Flags

Discussion in 'C++' started by Alexis Gatt, Aug 25, 2005.

  1. Alexis Gatt

    Alexis Gatt Guest

    Hi guys,

    I was reading the source code of a lib, and I came across this odd way
    of defining flags

    #define PHONG_RV (0<<0)
    #define PHONG_NH (1<<0)

    Here is how they're used:

    ##### START CODE #####

    BRDF *Phong_BRDF::Create_Phonglike(const char *params,
                            int Phong_Flags=PHONG_PHONG)
    {
    // some code

            if (strcasecmp(flag1,"rv") == 0)
                Phong_Flags |= PHONG_RV;

    ##### END CODE #####


    Could someone please explain me how they work please?

    Many thanks

    Alexis
    Alexis Gatt, Aug 25, 2005
    #1
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  2. Alexis Gatt

    Guest

    #define PHONG_RV (0<<0)
    #define PHONG_NH (1<<0)

    these flags simply evalueate to 0 and 1 respectively. so at every place
    that
    PHONG_RV and PHONG_NH are used they are replaced by 0 and 1 .

    BTW can't understand from where this PHONG_PHONG came from!!!


    thanks
    rt
    , Aug 25, 2005
    #2
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  3. Alexis Gatt wrote:
    >
    > Hi guys,
    >
    > I was reading the source code of a lib, and I came across this odd way
    > of defining flags
    >
    > #define PHONG_RV (0<<0)
    > #define PHONG_NH (1<<0)
    >
    > Here is how they're used:
    >
    > ##### START CODE #####
    >
    > BRDF *Phong_BRDF::Create_Phonglike(const char *params,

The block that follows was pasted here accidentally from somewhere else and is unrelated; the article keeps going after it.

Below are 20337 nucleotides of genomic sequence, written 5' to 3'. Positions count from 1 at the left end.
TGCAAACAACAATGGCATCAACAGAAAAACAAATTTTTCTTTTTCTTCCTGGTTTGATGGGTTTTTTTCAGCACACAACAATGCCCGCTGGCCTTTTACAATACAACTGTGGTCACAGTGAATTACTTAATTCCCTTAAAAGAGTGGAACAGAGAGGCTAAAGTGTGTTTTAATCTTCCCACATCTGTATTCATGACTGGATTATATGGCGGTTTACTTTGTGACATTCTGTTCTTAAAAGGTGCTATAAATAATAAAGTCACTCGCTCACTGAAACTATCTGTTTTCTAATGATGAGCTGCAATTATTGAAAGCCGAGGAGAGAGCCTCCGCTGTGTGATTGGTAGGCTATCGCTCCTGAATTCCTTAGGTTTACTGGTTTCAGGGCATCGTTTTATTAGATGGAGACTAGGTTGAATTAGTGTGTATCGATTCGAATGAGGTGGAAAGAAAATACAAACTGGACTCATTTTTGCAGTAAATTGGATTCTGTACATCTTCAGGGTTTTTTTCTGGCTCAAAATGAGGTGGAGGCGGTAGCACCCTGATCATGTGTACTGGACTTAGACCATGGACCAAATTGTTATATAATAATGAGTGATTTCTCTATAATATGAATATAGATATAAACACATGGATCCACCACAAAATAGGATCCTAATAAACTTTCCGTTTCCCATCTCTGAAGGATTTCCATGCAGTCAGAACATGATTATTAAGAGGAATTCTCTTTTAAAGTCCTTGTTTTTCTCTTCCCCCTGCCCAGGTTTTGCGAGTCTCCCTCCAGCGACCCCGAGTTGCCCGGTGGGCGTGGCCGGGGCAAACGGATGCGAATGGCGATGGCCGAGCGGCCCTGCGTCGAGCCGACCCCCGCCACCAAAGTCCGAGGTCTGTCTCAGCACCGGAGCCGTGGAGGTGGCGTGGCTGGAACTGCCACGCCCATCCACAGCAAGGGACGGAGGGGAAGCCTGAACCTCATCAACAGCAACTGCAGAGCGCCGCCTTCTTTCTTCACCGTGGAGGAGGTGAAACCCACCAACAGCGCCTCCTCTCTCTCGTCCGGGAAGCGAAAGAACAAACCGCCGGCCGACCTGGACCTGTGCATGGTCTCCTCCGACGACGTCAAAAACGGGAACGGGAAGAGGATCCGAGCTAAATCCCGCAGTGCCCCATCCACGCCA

> int Phong_Flags=PHONG_PHONG)
    > {
    > // some code
    >
    > if (strcasecmp(flag1,"rv") == 0)
    > Phong_Flags |= PHONG_RV;
    >
    > ##### END CODE #####
    >
    > Could someone please explain me how they work please?
    >


    << appplied to integers is know as the 'bitshift left' operator

    y << x
    The bit pattern of y is shifted left by x bits


    number bit pattern << 1 new number
    (16 bits assumed)

    0 0000000000000000 0000000000000000 0
    1 0000000000000001 0000000000000010 2
    2 0000000000000010 0000000000000100 4
    3 0000000000000011 0000000000000110 6
    4 0000000000000100 0000000000001000 8
    5 0000000000000101 0000000000001010 10
    ...

    number bit pattern << 2 new number
    (16 bits assumed)

    0 0000000000000000 0000000000000000 0
    1 0000000000000001 0000000000000100 4
    2 0000000000000010 0000000000001000 8
    3 0000000000000011 0000000000001100 12
    4 0000000000000100 0000000000010000 16
    5 0000000000000101 0000000000010100 20
    ...

    In the above this is pretty useless, since shifting by 0 bits
    doesn't alter the number. In fact, IIRC, it has undefined behaviour
    (are you sure it didn't read
    #define PHONG_RV (1<<0)
    #define PHONG_NH (1<<1)

    that would make far more sense)

    --
    Karl Heinz Buchegger
    Karl Heinz Buchegger, Aug 25, 2005
    #3
  4. Alexis Gatt

    Alexis Gatt Guest

    Thanks for the answer.

    On 2005-08-25 13:01:30 +0100, Karl Heinz Buchegger <> said:
    > << appplied to integers is know as the 'bitshift left' operator


    I know that. i just dont understand why someone would define flags in
    this way rather than the good old "#define MY_FLAG 0x00001"

    > (are you sure it didn't read
    > #define PHONG_RV (1<<0)
    > #define PHONG_NH (1<<1)
    >
    > that would make far more sense)


    The whole list of flags is actually

    #define PHONG_RV (0<<0)
    #define PHONG_NH (1<<0)
    #define PHONG_ORIG (0<<1)
    #define PHONG_NEW (1<<1)
    #define PHONG_PHONG (0<<2)
    #define PHONG_SCHLICK (1<<2)
    Alexis Gatt, Aug 25, 2005
    #4
  5. Alexis Gatt wrote:
    >
    > Thanks for the answer.
    >
    > On 2005-08-25 13:01:30 +0100, Karl Heinz Buchegger <> said:
    > > << appplied to integers is know as the 'bitshift left' operator

    >
    > I know that. i just dont understand why someone would define flags in
    > this way rather than the good old "#define MY_FLAG 0x00001"


    So why then are you asking:
    > Could someone please explain me how they work please?



    >
    > > (are you sure it didn't read